Police cite homeless woman
San Diego police give a citation to a woman camping on the sidewalk of Commercial Street in San Diego. (Zoë Meyers/inewsource)

By Cody Dulaney and Jake Harper | inewsource

For months, San Diego Mayor Todd Gloria has touted efforts to clear sidewalks of homeless encampments that he says pose a hazard to public health and safety.

Sanitation crews have swept through encampments and thrown away hundreds of tons of trash and property, potentially violating court orders in the process. Police have increasingly used illegal lodging and encroachment — a city law that was intended to prohibit trash cans from blocking a sidewalk — to ticket and arrest people who refuse to go to a shelter. It led to a dramatic spike in arrests.

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“We’re a civil society,” Gloria said during a press conference in June. “We’ve agreed to a certain set of rules to live by. There have to be consequences when individuals choose to ignore those laws.”

But an inewsource analysis of offenses that generally target unhoused people found that the San Diego city attorney’s office rejects two out every three cases that are referred by police.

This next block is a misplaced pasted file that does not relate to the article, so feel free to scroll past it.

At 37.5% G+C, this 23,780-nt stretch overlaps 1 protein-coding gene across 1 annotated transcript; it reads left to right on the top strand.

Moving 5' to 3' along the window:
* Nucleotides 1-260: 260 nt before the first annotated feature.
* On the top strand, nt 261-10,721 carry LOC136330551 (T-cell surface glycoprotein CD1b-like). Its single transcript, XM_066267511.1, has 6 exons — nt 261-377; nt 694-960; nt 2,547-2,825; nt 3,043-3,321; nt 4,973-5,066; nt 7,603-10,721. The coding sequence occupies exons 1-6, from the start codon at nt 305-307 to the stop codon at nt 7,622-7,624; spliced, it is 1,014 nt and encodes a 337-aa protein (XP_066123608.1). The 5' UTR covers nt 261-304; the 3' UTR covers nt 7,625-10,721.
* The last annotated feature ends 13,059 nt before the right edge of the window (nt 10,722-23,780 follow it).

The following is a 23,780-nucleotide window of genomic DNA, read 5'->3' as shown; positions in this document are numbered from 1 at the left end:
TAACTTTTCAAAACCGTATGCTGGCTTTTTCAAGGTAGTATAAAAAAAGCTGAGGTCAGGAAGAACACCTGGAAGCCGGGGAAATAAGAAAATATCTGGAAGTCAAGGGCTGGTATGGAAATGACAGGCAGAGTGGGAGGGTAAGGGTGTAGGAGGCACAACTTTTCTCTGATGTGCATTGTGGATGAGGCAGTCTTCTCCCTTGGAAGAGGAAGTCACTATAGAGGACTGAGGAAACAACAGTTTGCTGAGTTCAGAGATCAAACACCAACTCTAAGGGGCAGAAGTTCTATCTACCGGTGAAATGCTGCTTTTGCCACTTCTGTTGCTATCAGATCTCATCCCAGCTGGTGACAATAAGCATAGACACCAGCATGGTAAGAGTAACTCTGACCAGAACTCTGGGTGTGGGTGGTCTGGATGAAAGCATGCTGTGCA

Of the cases the office has pursued, every single one has ended in dismissal — often because the city attorney asked for it.

The lack of prosecutions and convictions points to a disconnect between the San Diego Police Department — under the direction of Gloria — and the city attorney’s office, said Joshua Chanin, a San Diego State University associate professor who teaches public administration and criminal justice. 

“In an ideal world, the police and the city attorney’s office have the same priorities,” he said. 
Studies have shown this policing-led, shelter-first approach is ineffective at helping people out of homelessness. Given the resources it takes to cite and arrest people only to have cases rejected or dismissed, Chanin told inewsource, “My questions would begin with, ‘What’s the point?’”

Read the full article on inewsource.org.

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